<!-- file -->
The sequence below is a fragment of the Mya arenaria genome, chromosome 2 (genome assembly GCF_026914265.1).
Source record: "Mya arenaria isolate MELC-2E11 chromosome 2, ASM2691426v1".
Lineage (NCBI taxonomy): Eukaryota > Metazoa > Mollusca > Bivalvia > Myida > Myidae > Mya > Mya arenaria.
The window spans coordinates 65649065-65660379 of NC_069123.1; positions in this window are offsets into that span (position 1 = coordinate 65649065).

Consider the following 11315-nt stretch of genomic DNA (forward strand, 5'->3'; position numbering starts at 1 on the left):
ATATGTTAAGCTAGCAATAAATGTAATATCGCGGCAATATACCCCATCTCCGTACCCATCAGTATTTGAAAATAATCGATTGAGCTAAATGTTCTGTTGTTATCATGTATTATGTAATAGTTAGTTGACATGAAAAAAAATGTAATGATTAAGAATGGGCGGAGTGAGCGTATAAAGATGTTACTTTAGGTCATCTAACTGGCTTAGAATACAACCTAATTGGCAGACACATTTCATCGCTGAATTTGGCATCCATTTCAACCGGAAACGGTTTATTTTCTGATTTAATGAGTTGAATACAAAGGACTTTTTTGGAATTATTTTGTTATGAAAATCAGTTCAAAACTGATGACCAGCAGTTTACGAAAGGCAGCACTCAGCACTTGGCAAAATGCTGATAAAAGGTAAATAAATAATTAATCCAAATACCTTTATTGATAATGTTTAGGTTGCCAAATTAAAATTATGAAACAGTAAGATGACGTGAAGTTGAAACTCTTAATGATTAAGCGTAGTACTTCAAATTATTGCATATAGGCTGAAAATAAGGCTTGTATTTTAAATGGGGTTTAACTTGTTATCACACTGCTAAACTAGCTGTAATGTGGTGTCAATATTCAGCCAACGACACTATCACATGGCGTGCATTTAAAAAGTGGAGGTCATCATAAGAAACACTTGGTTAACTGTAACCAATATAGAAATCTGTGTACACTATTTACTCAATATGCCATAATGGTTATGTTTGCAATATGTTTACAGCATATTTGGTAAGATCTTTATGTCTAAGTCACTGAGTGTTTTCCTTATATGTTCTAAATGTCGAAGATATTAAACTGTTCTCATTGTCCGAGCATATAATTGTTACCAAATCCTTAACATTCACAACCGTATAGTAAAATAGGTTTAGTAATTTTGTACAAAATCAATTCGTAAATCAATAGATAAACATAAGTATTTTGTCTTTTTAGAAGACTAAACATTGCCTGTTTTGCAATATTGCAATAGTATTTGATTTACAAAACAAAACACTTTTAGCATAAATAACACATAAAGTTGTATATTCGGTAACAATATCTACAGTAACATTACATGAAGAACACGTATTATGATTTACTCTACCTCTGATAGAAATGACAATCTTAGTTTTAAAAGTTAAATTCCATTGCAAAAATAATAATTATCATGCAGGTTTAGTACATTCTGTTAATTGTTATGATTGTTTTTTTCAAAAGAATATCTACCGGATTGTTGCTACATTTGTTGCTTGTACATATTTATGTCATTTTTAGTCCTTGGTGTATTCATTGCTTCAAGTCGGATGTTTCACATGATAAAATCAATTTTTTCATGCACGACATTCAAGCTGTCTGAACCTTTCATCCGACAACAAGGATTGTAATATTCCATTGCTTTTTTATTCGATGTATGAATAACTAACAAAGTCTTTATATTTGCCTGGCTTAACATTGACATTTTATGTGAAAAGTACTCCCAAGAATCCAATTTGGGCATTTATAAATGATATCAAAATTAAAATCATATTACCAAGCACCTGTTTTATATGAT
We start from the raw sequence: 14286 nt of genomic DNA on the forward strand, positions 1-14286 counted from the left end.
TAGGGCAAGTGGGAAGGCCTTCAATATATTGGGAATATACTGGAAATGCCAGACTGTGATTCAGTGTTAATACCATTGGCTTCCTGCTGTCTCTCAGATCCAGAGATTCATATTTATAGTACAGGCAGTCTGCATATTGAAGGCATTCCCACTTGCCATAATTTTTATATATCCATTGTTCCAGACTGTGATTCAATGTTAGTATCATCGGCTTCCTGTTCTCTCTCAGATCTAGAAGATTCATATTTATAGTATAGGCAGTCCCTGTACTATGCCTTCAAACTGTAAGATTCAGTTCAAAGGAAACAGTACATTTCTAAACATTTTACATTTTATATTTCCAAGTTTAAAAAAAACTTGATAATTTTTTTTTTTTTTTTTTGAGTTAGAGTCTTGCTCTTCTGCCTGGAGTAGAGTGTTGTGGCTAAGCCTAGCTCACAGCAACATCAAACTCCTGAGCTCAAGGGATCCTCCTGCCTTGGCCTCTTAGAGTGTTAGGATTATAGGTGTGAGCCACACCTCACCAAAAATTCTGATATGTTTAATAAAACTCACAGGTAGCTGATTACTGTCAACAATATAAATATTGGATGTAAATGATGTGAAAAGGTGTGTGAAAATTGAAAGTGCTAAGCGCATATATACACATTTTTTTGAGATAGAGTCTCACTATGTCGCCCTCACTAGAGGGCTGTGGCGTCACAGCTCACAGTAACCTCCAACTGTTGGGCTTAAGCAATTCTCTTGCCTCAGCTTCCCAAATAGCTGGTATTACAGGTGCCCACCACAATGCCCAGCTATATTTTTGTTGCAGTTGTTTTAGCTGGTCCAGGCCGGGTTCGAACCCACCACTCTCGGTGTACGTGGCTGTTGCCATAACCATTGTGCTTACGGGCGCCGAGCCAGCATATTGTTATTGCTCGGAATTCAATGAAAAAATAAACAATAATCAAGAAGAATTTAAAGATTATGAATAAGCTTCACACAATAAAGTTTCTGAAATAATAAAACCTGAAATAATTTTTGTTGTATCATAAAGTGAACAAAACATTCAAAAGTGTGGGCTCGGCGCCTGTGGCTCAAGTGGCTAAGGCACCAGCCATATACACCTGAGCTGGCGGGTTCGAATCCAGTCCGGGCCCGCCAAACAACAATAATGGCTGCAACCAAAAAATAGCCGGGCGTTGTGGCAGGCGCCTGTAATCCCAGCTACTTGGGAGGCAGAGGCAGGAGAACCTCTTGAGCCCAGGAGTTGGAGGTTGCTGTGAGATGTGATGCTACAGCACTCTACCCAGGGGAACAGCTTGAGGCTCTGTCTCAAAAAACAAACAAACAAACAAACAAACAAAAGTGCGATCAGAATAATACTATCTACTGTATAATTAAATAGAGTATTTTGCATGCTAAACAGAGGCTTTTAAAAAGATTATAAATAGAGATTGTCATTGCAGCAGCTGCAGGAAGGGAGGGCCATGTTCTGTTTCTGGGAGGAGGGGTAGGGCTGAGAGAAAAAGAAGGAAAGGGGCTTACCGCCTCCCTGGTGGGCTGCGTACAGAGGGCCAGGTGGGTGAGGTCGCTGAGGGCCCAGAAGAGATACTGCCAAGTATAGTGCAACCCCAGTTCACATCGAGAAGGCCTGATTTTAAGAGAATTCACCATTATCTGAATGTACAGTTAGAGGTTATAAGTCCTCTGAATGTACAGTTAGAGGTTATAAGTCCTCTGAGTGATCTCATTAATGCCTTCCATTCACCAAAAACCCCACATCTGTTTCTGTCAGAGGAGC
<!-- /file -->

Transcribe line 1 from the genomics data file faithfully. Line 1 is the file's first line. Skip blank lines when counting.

The sequence below is a fragment of the Mya arenaria genome, chromosome 2 (genome assembly GCF_026914265.1).